Investing in development operations is critical because…
Capturing, managing, and analyzing the right data is key to effective donor communications and strategy.
Historical and accurate data allows you to fully understand donor behavior, trends, and patterns – and most importantly, identify opportunities where you can maximize return. When your database is well-maintained, fundraising staff can easily review a prospective donor’s participation in any past annual giving or special campaigns, attendance at events or programs, and any notes from previous meetings or interactions with other staff members. This will help inform the strategy and approach for meeting with the prospective donor.
Additionally, clean data supports an effective system to steward and retain donors.
For example, if a donor recently gave an annual gift, then their gift should be properly entered into the database. This will ensure a couple things: 1) that the development team is then prompted to send the donor a thank you note and acknowledgement of their gift, and 2) that the donor is not mistakenly asked to make a gift again within the next few months. When development operations are lacking, there is more leeway for human error, which can naturally have a negative impact on donor experience and retention.
Strong development operations helps ensure the ongoing success of your team – even when dealing with turnover among staff.
Strong development operations bolsters institutional knowledge and enables your team to have the tools and information they need to be successful – whether it’s their first year on the job or they’ve been there for many more. Additionally, robust development operations helps to make the fundraising-related work of the finance team much more manageable. Strong development operations teams will collaborate effectively with finance and make for a very effective partnership.
Last but not least, being able to access and analyze data is critical to identifying opportunity and effective long-term planning and decision-making.
The more your vision and goals can be grounded in reliable, clean data, the more likely your organization is to achieve success. See our recent article “The 5 Things to Include In Your Nonprofit’s Annual Fundraising Plan” for more information on the kind of data you should be collecting and reviewing when mapping out your team’s goals and priorities.
Your organization can invest in bolstering development operations by…
Conducting a thorough and comprehensive review of your development systems on an annual basis.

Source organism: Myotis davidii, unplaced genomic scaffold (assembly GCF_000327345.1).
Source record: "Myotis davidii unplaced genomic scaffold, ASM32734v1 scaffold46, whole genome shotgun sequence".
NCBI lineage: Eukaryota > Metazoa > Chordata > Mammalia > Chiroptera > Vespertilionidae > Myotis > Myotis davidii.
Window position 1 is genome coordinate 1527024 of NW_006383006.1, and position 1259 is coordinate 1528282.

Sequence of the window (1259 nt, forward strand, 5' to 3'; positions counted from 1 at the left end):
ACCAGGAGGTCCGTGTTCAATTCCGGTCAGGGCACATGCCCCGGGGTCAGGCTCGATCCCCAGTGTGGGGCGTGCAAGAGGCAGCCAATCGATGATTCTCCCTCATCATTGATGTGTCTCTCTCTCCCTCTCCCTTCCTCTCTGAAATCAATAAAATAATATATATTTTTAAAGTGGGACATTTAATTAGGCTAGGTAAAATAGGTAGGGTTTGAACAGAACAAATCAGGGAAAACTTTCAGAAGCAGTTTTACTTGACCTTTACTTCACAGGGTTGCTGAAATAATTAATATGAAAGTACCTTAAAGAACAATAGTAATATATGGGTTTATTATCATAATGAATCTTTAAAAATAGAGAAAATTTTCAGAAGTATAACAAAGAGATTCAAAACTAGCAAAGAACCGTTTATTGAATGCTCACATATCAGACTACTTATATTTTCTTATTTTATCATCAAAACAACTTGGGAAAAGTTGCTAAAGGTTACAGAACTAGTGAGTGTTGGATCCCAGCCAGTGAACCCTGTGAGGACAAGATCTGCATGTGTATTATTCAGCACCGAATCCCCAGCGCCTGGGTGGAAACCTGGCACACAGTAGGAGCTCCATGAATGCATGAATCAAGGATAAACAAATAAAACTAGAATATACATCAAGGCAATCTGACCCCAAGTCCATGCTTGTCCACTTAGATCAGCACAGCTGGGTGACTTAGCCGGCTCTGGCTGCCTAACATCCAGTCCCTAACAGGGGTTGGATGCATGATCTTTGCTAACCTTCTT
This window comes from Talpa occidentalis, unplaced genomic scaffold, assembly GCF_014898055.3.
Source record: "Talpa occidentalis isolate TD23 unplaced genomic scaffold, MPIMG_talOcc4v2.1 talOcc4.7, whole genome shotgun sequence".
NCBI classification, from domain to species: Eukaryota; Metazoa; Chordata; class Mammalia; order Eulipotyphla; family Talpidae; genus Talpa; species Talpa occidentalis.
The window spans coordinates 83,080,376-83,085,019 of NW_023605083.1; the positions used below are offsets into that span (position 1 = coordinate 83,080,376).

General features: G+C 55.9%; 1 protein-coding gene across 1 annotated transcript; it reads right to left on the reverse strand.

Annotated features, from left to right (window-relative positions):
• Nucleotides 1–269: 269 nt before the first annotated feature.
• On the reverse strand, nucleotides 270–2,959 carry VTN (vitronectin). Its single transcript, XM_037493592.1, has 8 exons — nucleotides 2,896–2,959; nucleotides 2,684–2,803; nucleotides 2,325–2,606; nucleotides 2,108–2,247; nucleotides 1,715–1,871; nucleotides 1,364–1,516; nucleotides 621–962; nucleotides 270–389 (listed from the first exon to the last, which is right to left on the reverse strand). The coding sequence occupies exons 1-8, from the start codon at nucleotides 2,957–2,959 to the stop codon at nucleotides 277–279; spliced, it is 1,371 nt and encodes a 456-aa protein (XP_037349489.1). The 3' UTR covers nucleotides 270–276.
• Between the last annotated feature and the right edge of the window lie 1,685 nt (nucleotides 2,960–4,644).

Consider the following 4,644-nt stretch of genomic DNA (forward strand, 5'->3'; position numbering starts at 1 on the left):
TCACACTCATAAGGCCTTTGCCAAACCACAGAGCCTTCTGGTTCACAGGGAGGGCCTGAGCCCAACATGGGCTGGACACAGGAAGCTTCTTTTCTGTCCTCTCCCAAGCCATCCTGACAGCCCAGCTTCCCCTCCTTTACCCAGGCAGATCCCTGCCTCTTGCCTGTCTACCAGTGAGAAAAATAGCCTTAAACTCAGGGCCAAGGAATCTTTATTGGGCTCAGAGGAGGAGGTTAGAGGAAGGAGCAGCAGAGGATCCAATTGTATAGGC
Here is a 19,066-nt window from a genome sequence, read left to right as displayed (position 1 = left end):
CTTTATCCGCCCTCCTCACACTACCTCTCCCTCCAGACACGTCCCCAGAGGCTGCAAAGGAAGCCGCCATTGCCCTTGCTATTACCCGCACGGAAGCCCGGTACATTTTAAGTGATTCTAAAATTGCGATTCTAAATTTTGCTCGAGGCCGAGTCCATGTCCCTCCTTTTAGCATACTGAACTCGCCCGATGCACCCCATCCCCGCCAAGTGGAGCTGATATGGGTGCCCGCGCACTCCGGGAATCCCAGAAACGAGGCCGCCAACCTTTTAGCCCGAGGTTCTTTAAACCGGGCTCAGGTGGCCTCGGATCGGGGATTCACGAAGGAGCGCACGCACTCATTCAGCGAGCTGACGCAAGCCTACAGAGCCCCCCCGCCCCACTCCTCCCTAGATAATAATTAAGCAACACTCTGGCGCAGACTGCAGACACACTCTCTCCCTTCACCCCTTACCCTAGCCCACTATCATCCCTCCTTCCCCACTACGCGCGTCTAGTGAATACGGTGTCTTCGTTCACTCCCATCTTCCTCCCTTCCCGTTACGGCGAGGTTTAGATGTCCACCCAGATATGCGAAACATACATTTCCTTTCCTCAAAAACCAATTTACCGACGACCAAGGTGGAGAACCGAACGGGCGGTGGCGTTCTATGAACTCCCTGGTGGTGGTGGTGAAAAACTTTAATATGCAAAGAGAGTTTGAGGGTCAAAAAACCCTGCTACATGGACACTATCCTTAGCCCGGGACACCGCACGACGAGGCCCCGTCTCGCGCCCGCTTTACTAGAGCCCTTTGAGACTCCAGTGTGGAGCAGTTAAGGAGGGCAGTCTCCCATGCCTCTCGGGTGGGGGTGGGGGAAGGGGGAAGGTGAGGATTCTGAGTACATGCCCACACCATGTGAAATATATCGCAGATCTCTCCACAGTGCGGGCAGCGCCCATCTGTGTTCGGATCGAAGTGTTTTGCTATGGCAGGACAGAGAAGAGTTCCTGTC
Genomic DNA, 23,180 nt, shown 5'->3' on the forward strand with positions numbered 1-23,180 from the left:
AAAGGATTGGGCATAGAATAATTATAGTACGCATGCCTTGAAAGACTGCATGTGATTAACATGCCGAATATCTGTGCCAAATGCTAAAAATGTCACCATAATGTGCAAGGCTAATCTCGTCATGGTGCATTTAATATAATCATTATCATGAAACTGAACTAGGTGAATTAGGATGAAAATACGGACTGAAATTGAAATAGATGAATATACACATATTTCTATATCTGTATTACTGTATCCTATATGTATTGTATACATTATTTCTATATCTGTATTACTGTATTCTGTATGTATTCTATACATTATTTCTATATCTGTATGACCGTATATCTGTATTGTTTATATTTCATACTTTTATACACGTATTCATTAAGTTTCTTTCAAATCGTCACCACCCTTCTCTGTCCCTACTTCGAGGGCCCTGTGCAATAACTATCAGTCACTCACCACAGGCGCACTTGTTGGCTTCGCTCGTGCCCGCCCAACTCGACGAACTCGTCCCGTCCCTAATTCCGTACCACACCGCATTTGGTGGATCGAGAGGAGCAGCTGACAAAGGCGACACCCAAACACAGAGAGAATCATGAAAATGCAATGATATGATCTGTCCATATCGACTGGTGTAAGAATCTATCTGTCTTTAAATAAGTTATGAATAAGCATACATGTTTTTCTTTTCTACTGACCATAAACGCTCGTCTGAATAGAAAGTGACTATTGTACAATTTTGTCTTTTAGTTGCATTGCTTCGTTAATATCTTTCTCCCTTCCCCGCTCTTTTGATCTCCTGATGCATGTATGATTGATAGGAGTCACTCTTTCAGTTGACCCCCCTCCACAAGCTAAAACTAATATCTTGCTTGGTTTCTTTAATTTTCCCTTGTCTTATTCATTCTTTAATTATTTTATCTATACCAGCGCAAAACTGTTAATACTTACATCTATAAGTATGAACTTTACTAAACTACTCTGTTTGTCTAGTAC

Consider the following questions as starting points:
- Did everything go according to plan this past year? What went well and what issues need to be addressed?
- Are there any new innovations or technologies that could make development operations more efficient and effective?
- Do you need to hire someone in a development operations role? And/or do current staff need any training in the realm of development operations?
Be prepared to address any software and/or training needs with dedicated budget and outside consulting services, as needed.
Creating—and ensuring staff adhere to—clearly defined data entry protocols from day one.
When your organization adopts a new fundraising database, it is critical to provide training to all users to ensure the system will be used most effectively. Many fundraising database companies will provide training to staff, and there are also a number of database consultants that can be hired to provide additional assistance during the onboarding months. Investing in training and in creating clear protocols from the start will make your database and team more effective, and help ensure the accuracy of constituent profiles, donor giving history, and financial reporting.
Regularly cleaning your data.
If your organization has been using the same database for five or more years, it is important to conduct a data clean-up. This may include merging duplicate records, reviewing address and contact information for updates, ensuring donors are credited properly, and when appropriate, deleting records that are no longer useful (for example, it’s ok to delete a prospect from 20+ years ago that never gave to your organization).
Creating a sense of data ownership among your development team.
Recognize that fundraising staff (and not IT/systems staff) should be the ones to own fundraising data as they’re the primary users. Setting this expectation will encourage your development staff to pay close attention to the completeness, consistency, and accuracy of the data.
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We engage with nonprofit leaders through fundraising, campaign and interim management services to identify opportunities and tactics that create the strongest, most sustainable philanthropic practice for your organization. Contact us to learn more.